Review of <em>Core concepts in contemporary psychoanalysis: Clinical, research evidence, and conceptual critiques</em>.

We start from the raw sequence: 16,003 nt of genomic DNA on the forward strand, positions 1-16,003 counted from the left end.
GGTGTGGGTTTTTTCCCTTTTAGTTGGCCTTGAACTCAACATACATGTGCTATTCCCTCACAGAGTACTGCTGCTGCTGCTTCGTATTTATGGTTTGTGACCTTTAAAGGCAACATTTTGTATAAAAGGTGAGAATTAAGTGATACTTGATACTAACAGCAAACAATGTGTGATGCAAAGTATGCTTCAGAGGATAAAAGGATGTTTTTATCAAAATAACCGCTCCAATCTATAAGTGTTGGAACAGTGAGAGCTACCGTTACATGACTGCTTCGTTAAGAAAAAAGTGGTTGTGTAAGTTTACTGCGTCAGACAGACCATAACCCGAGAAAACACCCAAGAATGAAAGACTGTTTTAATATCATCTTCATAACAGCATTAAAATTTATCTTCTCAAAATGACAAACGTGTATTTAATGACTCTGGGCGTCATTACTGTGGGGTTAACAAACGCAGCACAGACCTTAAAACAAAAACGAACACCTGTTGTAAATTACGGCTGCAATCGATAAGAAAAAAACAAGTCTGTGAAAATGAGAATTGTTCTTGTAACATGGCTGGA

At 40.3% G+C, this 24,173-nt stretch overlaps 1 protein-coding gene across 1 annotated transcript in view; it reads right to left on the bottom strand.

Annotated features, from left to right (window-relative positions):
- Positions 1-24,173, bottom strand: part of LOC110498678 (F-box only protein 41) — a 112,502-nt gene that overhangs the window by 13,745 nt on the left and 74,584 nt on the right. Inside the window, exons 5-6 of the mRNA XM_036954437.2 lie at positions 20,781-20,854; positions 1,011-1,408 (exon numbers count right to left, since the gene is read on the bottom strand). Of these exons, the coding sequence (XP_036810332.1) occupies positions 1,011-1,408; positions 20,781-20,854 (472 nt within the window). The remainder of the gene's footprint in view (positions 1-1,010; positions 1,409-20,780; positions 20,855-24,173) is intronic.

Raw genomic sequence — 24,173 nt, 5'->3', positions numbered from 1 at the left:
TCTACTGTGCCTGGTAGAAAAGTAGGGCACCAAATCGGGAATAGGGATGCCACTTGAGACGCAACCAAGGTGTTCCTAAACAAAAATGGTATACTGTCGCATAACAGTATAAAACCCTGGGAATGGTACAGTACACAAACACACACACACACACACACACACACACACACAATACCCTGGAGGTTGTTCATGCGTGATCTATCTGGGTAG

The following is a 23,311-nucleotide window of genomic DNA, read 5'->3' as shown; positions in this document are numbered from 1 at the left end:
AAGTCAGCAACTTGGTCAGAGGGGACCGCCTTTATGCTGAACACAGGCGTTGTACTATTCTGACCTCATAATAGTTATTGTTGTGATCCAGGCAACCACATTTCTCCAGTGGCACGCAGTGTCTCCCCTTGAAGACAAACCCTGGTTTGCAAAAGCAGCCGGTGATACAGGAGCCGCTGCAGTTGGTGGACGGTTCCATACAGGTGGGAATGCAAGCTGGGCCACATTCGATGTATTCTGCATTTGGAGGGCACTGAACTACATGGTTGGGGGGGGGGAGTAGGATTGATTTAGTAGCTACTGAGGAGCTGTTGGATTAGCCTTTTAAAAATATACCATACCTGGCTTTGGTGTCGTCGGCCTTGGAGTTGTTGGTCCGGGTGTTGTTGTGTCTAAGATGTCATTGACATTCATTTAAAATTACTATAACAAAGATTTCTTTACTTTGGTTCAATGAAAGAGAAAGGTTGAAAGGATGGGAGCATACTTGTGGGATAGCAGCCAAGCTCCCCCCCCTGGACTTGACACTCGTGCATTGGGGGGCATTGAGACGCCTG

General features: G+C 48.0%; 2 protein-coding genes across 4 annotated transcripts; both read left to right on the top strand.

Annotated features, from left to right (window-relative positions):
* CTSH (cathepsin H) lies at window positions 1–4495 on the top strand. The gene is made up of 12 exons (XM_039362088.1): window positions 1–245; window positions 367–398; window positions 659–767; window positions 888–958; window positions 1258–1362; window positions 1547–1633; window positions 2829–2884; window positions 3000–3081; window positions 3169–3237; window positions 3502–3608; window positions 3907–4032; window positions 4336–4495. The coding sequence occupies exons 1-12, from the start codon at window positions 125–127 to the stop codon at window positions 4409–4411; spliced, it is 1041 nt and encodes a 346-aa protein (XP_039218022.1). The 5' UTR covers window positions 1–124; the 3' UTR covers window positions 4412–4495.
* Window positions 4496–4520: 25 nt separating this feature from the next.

Reviews the book, Core Concepts in Contemporary Psychoanalysis: Clinical, Research Evidence, and Conceptual Critiques by Morris N. Eagle (2018). This book provides strong support for the value and necessity of critical thinking. Its central arguments are bold and truculent: that we ought to abandon the concepts of transference, countertransference, and projective identification because they are poorly defined and explicated and that psychoanalytic thinking and writing is jeopardized by a failure to be committed to the pursuit of evidence, both clinical and empirical. Ultimately, Eagle makes no attempt to put on a fake smile in pondering the future of psychoanalysis, a stance that is consistent with his commitment to critical thinking. For some readers, this might feel as if he is harping on what is lacking without risking and divulging his own belief. In the reviewer’s reading of Eagle’s book, there are several points in which he approaches telling us what he believes because he touches on the theme of mentalization with transference (p. 21), countertransference (p. 92), the value of research (p. 121), and projection and transference interpretations (p. 143). However, this is speculative, and Eagle does not say much about other contemporary concepts and themes besides transference, countertransference, and projective identification. (PsycINFO Database Record (c) 2019 APA, all rights reserved)